40 Projects, page 1 of 8
This proposal will develop new methodology for summarising the spatial information obtained from analysing multiple time series of spatial trajectories. The project will involve adapting recent methodology by the applicants for the analysis of single time series trajectories, to develop the coherent analysis of multiple trajectories observed in a given spatial region. From these advances, summaries of regional spatial structure will be proposed, as well as methods for assessing the uncertainty inherent to such summaries. In particular, as a testbed, such will be implemented for regional sets of oceanographic observations from the Global Drifter Program, which contributes to providing deeper understanding of ocean circulation and its impact on climate change. The main scope of this proposal is therefore to test the feasibility of aggregate statistical analysis of the spatial information contained in multiple sets of trajectory observations. It is an ambitious research project which, if successful, would open the door to a wide set of applications such as ecology, oceanography and traffic management.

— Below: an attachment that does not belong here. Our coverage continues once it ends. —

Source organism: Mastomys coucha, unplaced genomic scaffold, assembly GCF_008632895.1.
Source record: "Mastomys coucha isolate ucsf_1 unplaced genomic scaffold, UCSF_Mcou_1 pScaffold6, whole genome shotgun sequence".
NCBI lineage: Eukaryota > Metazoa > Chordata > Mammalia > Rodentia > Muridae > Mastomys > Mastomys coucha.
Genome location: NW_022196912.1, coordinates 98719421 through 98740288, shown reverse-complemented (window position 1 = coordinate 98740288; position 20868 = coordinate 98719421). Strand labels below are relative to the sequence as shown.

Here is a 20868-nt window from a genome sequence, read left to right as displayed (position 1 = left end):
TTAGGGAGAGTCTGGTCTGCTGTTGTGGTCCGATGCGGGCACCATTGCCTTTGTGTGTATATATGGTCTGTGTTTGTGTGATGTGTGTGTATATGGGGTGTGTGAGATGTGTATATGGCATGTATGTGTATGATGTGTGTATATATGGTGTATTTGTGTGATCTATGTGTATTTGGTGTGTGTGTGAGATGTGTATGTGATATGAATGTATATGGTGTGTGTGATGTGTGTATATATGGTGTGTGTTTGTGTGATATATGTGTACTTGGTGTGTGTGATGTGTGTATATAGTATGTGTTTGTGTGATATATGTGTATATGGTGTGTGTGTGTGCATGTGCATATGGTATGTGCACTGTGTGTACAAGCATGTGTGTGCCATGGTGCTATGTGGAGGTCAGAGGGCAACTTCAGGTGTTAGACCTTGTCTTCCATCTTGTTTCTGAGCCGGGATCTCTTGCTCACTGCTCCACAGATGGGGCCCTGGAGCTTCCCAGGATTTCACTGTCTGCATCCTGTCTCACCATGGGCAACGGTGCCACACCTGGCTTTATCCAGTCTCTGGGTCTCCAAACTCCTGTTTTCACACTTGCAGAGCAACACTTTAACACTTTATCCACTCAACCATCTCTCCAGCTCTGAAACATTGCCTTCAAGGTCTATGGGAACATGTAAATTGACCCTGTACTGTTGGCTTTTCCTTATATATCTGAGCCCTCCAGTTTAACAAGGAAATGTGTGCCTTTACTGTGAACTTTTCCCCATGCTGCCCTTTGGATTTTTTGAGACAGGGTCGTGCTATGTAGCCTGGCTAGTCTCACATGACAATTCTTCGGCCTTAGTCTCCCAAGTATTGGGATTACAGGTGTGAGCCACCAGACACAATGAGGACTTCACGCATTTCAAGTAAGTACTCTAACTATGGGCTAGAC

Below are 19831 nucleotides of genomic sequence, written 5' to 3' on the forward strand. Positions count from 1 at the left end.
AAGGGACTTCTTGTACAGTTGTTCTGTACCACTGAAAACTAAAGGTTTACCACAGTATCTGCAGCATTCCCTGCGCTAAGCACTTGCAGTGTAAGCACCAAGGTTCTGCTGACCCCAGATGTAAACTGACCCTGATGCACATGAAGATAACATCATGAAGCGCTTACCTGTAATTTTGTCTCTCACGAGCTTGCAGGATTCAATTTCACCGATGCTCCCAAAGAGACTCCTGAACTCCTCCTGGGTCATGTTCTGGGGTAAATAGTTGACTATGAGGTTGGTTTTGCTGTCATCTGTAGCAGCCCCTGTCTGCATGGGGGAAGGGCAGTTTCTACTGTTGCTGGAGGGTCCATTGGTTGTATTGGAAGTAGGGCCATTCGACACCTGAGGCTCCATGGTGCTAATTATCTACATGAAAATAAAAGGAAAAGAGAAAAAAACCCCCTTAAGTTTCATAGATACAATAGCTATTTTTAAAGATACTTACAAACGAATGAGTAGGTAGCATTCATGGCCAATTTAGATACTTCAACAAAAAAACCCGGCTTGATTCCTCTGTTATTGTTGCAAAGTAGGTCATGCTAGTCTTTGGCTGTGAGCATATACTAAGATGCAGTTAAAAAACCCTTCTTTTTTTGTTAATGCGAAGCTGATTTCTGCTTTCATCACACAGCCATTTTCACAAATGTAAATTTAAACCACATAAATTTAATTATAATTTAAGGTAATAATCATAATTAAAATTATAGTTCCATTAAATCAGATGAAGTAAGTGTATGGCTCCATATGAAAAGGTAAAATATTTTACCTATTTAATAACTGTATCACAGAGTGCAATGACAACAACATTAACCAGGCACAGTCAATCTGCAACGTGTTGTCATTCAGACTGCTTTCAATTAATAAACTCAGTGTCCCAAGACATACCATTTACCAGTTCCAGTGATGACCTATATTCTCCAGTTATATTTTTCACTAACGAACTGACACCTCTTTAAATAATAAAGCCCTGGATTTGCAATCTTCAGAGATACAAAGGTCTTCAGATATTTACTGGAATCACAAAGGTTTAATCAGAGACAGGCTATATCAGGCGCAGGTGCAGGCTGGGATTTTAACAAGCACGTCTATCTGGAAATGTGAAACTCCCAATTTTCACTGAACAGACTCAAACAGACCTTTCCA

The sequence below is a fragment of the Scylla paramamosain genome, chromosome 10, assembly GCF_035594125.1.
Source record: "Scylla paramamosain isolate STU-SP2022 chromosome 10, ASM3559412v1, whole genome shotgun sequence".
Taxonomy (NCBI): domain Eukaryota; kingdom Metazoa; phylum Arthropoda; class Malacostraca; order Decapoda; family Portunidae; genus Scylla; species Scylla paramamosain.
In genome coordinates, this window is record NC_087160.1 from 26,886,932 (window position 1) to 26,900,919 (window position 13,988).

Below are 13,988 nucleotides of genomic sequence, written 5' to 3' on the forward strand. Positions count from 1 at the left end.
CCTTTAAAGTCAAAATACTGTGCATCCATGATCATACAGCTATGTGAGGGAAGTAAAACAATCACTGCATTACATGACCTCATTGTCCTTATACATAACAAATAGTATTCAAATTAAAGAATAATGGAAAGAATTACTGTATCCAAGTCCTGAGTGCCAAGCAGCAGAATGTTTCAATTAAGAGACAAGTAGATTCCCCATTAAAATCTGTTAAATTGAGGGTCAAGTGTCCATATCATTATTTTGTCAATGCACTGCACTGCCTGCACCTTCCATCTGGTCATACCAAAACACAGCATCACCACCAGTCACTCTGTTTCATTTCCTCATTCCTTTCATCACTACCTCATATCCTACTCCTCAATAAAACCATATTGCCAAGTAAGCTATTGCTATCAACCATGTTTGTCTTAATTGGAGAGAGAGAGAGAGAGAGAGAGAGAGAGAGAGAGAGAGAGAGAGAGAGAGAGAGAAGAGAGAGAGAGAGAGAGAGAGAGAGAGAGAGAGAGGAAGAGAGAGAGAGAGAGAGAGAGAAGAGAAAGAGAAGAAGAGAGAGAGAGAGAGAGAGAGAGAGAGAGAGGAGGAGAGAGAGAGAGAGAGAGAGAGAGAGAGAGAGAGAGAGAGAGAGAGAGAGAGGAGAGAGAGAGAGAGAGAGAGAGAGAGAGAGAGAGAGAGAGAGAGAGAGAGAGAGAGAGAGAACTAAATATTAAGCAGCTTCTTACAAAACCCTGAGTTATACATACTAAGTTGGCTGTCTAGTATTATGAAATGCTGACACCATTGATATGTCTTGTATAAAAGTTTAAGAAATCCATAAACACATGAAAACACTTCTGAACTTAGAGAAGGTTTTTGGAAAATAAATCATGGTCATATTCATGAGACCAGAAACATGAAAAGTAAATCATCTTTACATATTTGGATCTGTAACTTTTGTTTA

Recent advances in global lightning detection have revealed that volcanic plumes rising to 10 km altitude and higher tend to generate lightning. Volcanic lightning is so common that volcano observatories and weather advisory centres around the globe have begun using it to detect eruptions in near-real-time. Only a few months ago, the eruption of a submarine volcano in Tonga produced more lightning than any single event yet documented, including the most severe storms on Earth. It is clear that volcanic plumes can sustain the conditions for extreme lightning production, yet much remains unknown about the relative roles of turbulent updrafts, particle collisions, and the freezing of water to ice. Data from lightning networks also hold important clues about how electrical charging in plumes makes the tiny rock particles (volcanic ash) stick together and form larger clusters. This aggregation process has profound effects on how long the ash remains aloft-where it threatens aircraft safety-and represents a major source of uncertainty in models of both ash hazard forecasts, and interpretations of eruption deposits in the geological record. Despite active and growing research interest in this field, the volcanic electrification process has never been modelled in a way that could be validated with the high-fidelity observations now available. The objective of this project is to develop the first field-tested numerical model of volcanic plume electrification. We propose to integrate two well-established codes from different scientific applications-the volcanic plume model known as ATHAM, and the electrification scheme from NOAA's National Severe Storms Laboratory storm module. Complementary work is being conducted as part of our ongoing NERC project on Radar-supported Next-Generation Forecasting of Volcanic Ash Hazard. Our overall aims are to create a robust numerical model of volcanic lightning and electrostatic ash aggregation that can be fine-tuned using observations from recent volcanic eruptions. These efforts will shed light on long-standing scientific challenges in the study of explosive eruption plumes and, more broadly, will expand our understanding of atmospheric electrification processes leading to the most powerful lightning storms on Earth.